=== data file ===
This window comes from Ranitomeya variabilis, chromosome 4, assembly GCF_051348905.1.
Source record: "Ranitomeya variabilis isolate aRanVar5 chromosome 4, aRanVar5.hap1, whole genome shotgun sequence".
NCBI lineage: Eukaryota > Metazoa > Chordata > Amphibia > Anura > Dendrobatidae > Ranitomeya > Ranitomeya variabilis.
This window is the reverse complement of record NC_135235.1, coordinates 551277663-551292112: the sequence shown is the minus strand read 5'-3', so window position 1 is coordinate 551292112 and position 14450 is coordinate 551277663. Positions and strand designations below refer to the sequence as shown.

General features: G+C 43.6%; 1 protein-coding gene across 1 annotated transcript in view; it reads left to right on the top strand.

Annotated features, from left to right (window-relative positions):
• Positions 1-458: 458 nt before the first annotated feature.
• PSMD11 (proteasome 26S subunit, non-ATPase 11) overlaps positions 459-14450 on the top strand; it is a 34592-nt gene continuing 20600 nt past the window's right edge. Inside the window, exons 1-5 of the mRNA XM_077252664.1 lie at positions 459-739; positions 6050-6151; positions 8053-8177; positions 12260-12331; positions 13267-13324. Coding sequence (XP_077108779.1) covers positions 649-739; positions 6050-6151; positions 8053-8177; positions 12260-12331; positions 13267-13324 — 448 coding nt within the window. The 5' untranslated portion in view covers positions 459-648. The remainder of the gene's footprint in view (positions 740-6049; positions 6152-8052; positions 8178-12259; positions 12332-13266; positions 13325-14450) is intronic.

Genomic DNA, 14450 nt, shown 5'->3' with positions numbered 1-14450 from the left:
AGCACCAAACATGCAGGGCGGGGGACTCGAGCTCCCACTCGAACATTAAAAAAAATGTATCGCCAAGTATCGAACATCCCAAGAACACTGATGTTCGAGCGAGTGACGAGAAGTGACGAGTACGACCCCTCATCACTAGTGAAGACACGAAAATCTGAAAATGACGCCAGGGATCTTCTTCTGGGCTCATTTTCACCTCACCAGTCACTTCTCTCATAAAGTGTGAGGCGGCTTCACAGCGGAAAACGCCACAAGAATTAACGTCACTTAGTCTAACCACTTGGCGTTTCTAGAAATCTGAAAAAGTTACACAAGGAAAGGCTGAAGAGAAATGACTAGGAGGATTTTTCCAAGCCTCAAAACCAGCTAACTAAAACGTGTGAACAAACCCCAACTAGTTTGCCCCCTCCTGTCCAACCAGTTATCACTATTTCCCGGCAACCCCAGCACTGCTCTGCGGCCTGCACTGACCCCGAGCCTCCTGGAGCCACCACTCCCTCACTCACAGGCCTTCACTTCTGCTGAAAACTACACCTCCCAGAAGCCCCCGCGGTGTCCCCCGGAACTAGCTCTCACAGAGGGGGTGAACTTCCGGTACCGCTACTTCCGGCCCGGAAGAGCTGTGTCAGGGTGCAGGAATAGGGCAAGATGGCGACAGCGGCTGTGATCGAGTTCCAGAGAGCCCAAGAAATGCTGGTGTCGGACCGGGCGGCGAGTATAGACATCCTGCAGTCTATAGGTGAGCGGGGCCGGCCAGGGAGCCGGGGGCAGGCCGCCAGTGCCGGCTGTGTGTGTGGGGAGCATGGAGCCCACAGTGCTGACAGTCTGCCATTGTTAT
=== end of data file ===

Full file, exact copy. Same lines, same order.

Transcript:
This window comes from Ranitomeya variabilis, chromosome 4, assembly GCF_051348905.1.
Source record: "Ranitomeya variabilis isolate aRanVar5 chromosome 4, aRanVar5.hap1, whole genome shotgun sequence".
NCBI lineage: Eukaryota > Metazoa > Chordata > Amphibia > Anura > Dendrobatidae > Ranitomeya > Ranitomeya variabilis.
This window is the reverse complement of record NC_135235.1, coordinates 551277663-551292112: the sequence shown is the minus strand read 5'-3', so window position 1 is coordinate 551292112 and position 14450 is coordinate 551277663. Positions and strand designations below refer to the sequence as shown.

General features: G+C 43.6%; 1 protein-coding gene across 1 annotated transcript in view; it reads left to right on the top strand.

Annotated features, from left to right (window-relative positions):
• Positions 1-458: 458 nt before the first annotated feature.
• PSMD11 (proteasome 26S subunit, non-ATPase 11) overlaps positions 459-14450 on the top strand; it is a 34592-nt gene continuing 20600 nt past the window's right edge. Inside the window, exons 1-5 of the mRNA XM_077252664.1 lie at positions 459-739; positions 6050-6151; positions 8053-8177; positions 12260-12331; positions 13267-13324. Coding sequence (XP_077108779.1) covers positions 649-739; positions 6050-6151; positions 8053-8177; positions 12260-12331; positions 13267-13324 — 448 coding nt within the window. The 5' untranslated portion in view covers positions 459-648. The remainder of the gene's footprint in view (positions 740-6049; positions 6152-8052; positions 8178-12259; positions 12332-13266; positions 13325-14450) is intronic.

Genomic DNA, 14450 nt, shown 5'->3' with positions numbered 1-14450 from the left:
AGCACCAAACATGCAGGGCGGGGGACTCGAGCTCCCACTCGAACATTAAAAAAAATGTATCGCCAAGTATCGAACATCCCAAGAACACTGATGTTCGAGCGAGTGACGAGAAGTGACGAGTACGACCCCTCATCACTAGTGAAGACACGAAAATCTGAAAATGACGCCAGGGATCTTCTTCTGGGCTCATTTTCACCTCACCAGTCACTTCTCTCATAAAGTGTGAGGCGGCTTCACAGCGGAAAACGCCACAAGAATTAACGTCACTTAGTCTAACCACTTGGCGTTTCTAGAAATCTGAAAAAGTTACACAAGGAAAGGCTGAAGAGAAATGACTAGGAGGATTTTTCCAAGCCTCAAAACCAGCTAACTAAAACGTGTGAACAAACCCCAACTAGTTTGCCCCCTCCTGTCCAACCAGTTATCACTATTTCCCGGCAACCCCAGCACTGCTCTGCGGCCTGCACTGACCCCGAGCCTCCTGGAGCCACCACTCCCTCACTCACAGGCCTTCACTTCTGCTGAAAACTACACCTCCCAGAAGCCCCCGCGGTGTCCCCCGGAACTAGCTCTCACAGAGGGGGTGAACTTCCGGTACCGCTACTTCCGGCCCGGAAGAGCTGTGTCAGGGTGCAGGAATAGGGCAAGATGGCGACAGCGGCTGTGATCGAGTTCCAGAGAGCCCAAGAAATGCTGGTGTCGGACCGGGCGGCGAGTATAGACATCCTGCAGTCTATAGGTGAGCGGGGCCGGCCAGGGAGCCGGGGGCAGGCCGCCAGTGCCGGCTGTGTGTGTGGGGAGCATGGAGCCCACAGTGCTGACAGTCTGCCATTGTTAT